Do your research on the organisation.

Sometimes, a charity that looks as good as gold may spend the majority of the money donated to it in good faith by well-meaning people on CEO salaries and unspecified “admin fees”. Others may just straight up be a front to give corporations or wealthy individuals’ tax breaks. As cynical as it sounds, you don’t want to be offering these type of organisations too much of a discount if any at all. They can afford your services.

Other groups may have a dark side that you do not want to be associated with. For example, a religious group that provides services for the homeless may be ravening homophobes, or a self-proclaimed “animal rights” group may advocate and enact euthanasia of healthy animals. In such cases, not only may you not want to donate your services, but you may not want to perform for these groups at all, depending on what aligns with your personal beliefs and moral code.

Discounting and donating a performance.Contortion Autum Sun Festival 2005

If a charity checks out, and is in aide of a genuine cause, but is not necessarily something that I would readily donate money to, I would offer my services at a discount, usually between %50 and %20 off from my corporate fee. The only time I donate a performance is when the organisation is one that I would consider donating money to anyway, if I had money to spare.

In either case, I still send the client an invoice for the full amount, with it either amended with my discounted rate, or “Fee voluntarily waived” added to it in the case of a donation. Why do this? Well, it comes back to that perceived value thing that I talked about in a previous post. If the client understands the market value of your act, then you are less likely to be taken for granted, and the value of your performance will be more appreciated.

As always, leave me a comment to let me know what you think.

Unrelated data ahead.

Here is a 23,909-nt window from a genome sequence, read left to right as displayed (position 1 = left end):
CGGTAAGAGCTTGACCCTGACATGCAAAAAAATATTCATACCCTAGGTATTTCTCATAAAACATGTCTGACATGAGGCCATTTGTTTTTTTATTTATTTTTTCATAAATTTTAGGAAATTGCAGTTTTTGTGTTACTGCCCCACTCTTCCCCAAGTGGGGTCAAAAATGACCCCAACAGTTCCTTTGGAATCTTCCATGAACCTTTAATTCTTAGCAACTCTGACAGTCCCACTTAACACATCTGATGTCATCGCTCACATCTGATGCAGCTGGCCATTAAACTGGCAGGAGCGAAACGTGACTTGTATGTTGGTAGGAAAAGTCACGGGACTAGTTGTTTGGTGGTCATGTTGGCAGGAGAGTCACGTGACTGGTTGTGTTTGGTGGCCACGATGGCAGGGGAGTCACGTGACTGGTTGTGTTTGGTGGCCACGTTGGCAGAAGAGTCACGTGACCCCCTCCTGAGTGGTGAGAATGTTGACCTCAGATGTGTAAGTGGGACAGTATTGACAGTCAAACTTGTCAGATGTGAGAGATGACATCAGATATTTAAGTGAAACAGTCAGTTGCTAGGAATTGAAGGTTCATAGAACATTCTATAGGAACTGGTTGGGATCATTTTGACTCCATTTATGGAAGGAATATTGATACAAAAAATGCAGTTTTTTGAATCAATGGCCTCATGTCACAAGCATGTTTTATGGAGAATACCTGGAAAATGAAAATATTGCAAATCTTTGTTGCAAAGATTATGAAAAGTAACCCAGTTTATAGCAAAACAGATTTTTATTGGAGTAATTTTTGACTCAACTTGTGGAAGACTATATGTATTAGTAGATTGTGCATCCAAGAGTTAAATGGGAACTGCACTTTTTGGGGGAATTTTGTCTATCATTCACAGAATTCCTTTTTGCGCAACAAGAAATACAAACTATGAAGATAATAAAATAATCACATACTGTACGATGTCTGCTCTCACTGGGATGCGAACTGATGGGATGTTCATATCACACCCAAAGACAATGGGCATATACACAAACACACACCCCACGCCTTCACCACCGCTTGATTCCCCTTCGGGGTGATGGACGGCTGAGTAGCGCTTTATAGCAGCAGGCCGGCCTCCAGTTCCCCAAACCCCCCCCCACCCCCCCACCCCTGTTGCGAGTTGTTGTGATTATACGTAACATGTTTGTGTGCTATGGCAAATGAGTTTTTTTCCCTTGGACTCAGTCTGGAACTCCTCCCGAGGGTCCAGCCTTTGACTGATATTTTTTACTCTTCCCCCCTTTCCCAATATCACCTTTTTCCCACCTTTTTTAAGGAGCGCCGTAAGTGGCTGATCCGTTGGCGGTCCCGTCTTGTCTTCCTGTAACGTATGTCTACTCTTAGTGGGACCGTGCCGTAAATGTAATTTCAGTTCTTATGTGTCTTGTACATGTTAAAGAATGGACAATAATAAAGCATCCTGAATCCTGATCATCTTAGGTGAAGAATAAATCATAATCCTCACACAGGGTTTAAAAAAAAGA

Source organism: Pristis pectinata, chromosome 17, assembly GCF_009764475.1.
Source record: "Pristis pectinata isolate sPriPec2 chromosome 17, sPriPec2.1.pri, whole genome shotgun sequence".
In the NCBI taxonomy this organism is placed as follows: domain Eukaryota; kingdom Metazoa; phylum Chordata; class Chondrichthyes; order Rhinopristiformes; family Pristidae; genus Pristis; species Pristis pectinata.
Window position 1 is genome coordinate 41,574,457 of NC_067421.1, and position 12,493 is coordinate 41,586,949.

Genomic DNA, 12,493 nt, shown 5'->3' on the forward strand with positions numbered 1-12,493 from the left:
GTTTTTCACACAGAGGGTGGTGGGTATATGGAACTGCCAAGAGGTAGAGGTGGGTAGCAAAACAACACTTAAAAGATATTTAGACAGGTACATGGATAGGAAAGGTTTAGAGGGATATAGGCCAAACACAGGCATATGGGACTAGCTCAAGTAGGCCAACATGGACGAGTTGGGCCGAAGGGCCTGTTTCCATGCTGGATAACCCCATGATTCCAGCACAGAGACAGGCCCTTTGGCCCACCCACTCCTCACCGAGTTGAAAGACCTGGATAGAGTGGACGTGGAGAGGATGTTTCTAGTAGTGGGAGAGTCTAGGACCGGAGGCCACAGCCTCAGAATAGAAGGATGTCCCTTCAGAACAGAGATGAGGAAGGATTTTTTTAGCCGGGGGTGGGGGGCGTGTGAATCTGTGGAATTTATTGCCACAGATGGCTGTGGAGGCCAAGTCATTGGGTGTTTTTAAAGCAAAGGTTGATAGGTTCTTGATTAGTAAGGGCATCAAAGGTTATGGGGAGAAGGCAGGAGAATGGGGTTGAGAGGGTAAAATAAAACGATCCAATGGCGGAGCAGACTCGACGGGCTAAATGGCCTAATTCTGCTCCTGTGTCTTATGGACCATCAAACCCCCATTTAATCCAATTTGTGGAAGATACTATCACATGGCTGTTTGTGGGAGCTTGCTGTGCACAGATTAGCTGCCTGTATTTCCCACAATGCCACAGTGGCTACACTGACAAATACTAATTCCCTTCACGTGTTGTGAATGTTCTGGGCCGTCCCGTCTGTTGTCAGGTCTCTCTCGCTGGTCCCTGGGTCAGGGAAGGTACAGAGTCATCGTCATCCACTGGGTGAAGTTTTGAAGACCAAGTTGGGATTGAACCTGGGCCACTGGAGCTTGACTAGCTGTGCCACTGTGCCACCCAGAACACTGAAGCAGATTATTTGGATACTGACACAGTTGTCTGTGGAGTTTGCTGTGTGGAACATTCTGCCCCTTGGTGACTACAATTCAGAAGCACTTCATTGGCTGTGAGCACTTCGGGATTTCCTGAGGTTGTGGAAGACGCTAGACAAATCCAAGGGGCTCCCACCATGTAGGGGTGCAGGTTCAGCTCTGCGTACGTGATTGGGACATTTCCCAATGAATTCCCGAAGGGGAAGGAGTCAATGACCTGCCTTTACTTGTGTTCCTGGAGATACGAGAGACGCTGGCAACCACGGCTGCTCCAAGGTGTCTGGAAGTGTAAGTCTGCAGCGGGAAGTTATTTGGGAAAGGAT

Is it ever appropriate to work for free?

Is it ever appropriate to work for free?

I’m so very glad you asked! As a performer, you career will be filled with people asking you to perform your act for free. I have prepared this handy-dandy guide for you to determine whether or not that would be an appropriate action for you to take.

3182 9456For a bank, law firm, fast food chain or well-known clothing brand:


All of these can be labelled as “corporate clients”. They definitely can afford your services, and any events or promotions that they throw tend to be extravagant. If they tell you that they have “no budget” to pay entertainers, tactfully suggest that this is absolutely something that they should have budgeted for. After all, you can be sure as hell that the venue, caterers, sound and light tech, room dresser, wait staff and cleaners are being paid, what makes them think its ok not to pay performers?

For a small/local/family owned business:

NONet Ginnett 2011 19

Whilst these clients may have less cash to throw around on entertainment, you are still providing a professional service and should be paid accordingly. You may need to explain, business person to business person, the costs involved, both financial and time wise, in preparing a performance. They may decide that your services are out of their price range, but you will not be selling yourself short or devaluing your performance.

For your Mum’s 50th (or similar family member’s significant event)


20 hours in labour and you can’t even do one act for your dear old mum? Sheesh….

In all seriousness, there is no harm in performing for your family or close friends. They wouldn’t have paid for you to perform anyway, and it may be an infrequent opportunity to show off to them what you can do, especially if you frequently perform at private functions or overseas. And believe me; you’ll never have a more enthusiastic audience.

Performing for your family’s work however, is another story. It’s not unheard of for companies to approach their employees to ask their friends to perform in order to try and secure cheap/free entertainment.

For a Community event


Look around you. Are there marquees with stalls from local businesses? Or people selling their arts and crafts? Does the other entertainment consist of the local school jazz band and performances from the local ballet school or karate club?

Then congratulations! You are at a community event!

Now the reason I put a “maybe” label on this one is that I’ve have community events that have been happy to pay my fees, and then there are others that genuinely have no budget to spend. In the latter case this is what I’d do: